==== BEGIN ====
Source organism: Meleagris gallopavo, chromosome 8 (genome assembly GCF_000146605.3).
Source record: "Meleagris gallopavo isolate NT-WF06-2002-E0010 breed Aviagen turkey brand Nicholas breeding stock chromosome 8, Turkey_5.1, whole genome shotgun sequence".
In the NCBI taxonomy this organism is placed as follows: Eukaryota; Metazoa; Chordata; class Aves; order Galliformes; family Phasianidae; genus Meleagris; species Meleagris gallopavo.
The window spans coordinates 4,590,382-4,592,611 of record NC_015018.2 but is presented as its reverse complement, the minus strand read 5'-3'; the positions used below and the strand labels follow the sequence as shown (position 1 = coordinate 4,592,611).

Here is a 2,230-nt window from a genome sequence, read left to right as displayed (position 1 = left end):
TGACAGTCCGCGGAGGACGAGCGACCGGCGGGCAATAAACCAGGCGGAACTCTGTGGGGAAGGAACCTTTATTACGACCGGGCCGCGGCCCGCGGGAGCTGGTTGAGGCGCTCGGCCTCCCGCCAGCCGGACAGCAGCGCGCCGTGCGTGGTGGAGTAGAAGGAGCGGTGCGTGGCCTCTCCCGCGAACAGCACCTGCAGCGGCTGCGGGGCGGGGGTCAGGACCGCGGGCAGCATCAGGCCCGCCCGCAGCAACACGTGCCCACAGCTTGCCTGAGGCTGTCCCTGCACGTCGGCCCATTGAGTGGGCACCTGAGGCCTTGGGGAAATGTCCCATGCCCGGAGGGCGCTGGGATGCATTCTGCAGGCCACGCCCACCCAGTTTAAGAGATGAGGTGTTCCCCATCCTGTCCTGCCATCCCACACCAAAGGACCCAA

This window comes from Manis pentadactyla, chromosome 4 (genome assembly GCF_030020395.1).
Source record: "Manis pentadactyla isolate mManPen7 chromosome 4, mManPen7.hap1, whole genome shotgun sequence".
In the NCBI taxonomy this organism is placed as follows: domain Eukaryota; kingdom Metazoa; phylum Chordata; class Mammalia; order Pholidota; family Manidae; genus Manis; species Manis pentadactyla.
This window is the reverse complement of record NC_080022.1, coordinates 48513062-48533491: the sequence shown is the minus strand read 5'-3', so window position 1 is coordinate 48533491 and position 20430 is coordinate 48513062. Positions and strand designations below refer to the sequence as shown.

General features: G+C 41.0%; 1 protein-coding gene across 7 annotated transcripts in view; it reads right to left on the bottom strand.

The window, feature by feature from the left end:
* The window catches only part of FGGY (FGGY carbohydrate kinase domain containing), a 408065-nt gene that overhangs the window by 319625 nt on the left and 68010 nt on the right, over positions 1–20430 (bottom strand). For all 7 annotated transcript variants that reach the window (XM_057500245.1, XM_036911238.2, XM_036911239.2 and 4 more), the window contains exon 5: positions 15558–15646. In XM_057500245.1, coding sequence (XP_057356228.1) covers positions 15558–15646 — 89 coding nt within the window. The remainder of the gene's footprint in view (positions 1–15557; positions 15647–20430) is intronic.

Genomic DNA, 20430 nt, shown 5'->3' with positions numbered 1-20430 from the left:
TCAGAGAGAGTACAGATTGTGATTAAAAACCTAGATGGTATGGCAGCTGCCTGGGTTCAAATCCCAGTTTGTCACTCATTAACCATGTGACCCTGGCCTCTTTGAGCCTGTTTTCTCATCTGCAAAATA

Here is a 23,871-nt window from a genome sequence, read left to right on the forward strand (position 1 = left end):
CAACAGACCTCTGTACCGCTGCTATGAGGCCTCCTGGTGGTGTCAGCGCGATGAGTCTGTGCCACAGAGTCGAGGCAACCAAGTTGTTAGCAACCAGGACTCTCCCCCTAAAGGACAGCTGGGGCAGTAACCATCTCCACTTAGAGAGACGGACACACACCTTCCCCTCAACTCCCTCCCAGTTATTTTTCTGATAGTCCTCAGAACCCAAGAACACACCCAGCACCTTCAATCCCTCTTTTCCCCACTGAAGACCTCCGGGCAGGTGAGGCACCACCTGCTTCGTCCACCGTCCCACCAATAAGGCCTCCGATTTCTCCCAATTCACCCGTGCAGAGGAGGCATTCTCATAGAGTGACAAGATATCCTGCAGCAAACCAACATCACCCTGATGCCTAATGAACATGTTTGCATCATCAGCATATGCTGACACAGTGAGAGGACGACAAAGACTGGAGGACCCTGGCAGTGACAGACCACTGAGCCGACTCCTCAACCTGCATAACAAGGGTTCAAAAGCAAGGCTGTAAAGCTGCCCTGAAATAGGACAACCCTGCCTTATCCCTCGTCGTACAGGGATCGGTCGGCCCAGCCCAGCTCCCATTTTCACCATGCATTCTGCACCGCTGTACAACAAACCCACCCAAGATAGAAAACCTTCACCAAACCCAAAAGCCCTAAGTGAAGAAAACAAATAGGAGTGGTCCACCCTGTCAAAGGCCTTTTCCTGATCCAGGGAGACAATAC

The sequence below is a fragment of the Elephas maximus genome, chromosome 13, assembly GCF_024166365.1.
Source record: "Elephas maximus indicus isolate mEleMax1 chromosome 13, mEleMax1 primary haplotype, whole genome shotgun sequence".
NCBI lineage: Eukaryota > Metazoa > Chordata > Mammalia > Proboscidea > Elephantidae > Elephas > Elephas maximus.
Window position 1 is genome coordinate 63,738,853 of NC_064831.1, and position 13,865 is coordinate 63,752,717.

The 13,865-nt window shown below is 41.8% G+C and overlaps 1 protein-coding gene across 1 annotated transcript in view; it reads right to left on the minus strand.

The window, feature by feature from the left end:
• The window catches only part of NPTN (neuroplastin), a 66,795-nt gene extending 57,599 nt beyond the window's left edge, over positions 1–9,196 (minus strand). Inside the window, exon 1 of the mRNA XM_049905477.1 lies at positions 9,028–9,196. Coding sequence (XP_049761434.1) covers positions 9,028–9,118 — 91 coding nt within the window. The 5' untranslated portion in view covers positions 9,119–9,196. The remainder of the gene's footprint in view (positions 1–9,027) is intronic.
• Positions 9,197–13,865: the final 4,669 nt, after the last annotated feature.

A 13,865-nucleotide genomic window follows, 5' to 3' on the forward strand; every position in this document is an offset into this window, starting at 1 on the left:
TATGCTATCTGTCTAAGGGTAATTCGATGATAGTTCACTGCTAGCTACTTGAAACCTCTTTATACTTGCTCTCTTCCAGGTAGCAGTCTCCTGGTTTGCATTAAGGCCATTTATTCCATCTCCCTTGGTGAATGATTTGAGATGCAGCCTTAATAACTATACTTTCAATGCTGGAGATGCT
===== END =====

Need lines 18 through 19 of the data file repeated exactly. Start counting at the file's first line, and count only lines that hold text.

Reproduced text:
The sequence below is a fragment of the Elephas maximus genome, chromosome 13, assembly GCF_024166365.1.
Source record: "Elephas maximus indicus isolate mEleMax1 chromosome 13, mEleMax1 primary haplotype, whole genome shotgun sequence".